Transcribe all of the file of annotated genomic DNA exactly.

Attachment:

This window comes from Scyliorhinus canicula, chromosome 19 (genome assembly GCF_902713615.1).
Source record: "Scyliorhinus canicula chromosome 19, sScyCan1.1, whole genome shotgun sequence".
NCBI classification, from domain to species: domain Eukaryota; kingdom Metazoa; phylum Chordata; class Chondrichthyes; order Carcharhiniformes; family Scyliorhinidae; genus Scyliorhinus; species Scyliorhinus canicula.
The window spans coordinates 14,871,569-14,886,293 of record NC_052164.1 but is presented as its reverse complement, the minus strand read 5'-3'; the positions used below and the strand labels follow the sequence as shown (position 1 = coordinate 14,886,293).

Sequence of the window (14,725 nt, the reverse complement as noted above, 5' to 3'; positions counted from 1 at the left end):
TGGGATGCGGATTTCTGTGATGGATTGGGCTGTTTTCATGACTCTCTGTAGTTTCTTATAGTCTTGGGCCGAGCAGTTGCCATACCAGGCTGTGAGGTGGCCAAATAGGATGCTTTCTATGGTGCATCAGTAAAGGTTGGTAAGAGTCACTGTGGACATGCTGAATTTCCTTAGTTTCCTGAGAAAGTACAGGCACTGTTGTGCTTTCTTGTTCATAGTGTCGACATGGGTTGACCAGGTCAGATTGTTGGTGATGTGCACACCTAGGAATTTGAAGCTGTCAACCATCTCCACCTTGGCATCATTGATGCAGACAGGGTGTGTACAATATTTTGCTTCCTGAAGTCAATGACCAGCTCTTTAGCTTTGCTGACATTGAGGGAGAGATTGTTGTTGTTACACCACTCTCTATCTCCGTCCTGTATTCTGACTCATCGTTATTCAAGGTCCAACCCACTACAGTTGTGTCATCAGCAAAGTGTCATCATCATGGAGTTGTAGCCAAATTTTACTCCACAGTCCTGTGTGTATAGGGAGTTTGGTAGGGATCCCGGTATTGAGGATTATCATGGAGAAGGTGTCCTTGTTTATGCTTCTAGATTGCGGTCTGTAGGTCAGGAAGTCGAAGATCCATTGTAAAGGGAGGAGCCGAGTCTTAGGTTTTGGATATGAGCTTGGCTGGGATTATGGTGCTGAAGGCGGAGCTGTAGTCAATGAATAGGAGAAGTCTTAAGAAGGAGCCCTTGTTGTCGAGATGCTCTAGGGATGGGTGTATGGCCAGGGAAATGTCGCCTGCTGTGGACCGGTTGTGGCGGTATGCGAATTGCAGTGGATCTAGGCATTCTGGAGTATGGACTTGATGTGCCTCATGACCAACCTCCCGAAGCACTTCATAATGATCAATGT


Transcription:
This window comes from Scyliorhinus canicula, chromosome 19 (genome assembly GCF_902713615.1).
Source record: "Scyliorhinus canicula chromosome 19, sScyCan1.1, whole genome shotgun sequence".
NCBI classification, from domain to species: domain Eukaryota; kingdom Metazoa; phylum Chordata; class Chondrichthyes; order Carcharhiniformes; family Scyliorhinidae; genus Scyliorhinus; species Scyliorhinus canicula.
The window spans coordinates 14,871,569-14,886,293 of record NC_052164.1 but is presented as its reverse complement, the minus strand read 5'-3'; the positions used below and the strand labels follow the sequence as shown (position 1 = coordinate 14,886,293).

Sequence of the window (14,725 nt, the reverse complement as noted above, 5' to 3'; positions counted from 1 at the left end):
TGGGATGCGGATTTCTGTGATGGATTGGGCTGTTTTCATGACTCTCTGTAGTTTCTTATAGTCTTGGGCCGAGCAGTTGCCATACCAGGCTGTGAGGTGGCCAAATAGGATGCTTTCTATGGTGCATCAGTAAAGGTTGGTAAGAGTCACTGTGGACATGCTGAATTTCCTTAGTTTCCTGAGAAAGTACAGGCACTGTTGTGCTTTCTTGTTCATAGTGTCGACATGGGTTGACCAGGTCAGATTGTTGGTGATGTGCACACCTAGGAATTTGAAGCTGTCAACCATCTCCACCTTGGCATCATTGATGCAGACAGGGTGTGTACAATATTTTGCTTCCTGAAGTCAATGACCAGCTCTTTAGCTTTGCTGACATTGAGGGAGAGATTGTTGTTGTTACACCACTCTCTATCTCCGTCCTGTATTCTGACTCATCGTTATTCAAGGTCCAACCCACTACAGTTGTGTCATCAGCAAAGTGTCATCATCATGGAGTTGTAGCCAAATTTTACTCCACAGTCCTGTGTGTATAGGGAGTTTGGTAGGGATCCCGGTATTGAGGATTATCATGGAGAAGGTGTCCTTGTTTATGCTTCTAGATTGCGGTCTGTAGGTCAGGAAGTCGAAGATCCATTGTAAAGGGAGGAGCCGAGTCTTAGGTTTTGGATATGAGCTTGGCTGGGATTATGGTGCTGAAGGCGGAGCTGTAGTCAATGAATAGGAGAAGTCTTAAGAAGGAGCCCTTGTTGTCGAGATGCTCTAGGGATGGGTGTATGGCCAGGGAAATGTCGCCTGCTGTGGACCGGTTGTGGCGGTATGCGAATTGCAGTGGATCTAGGCATTCTGGAGTATGGACTTGATGTGCCTCATGACCAACCTCCCGAAGCACTTCATAATGATCAATGT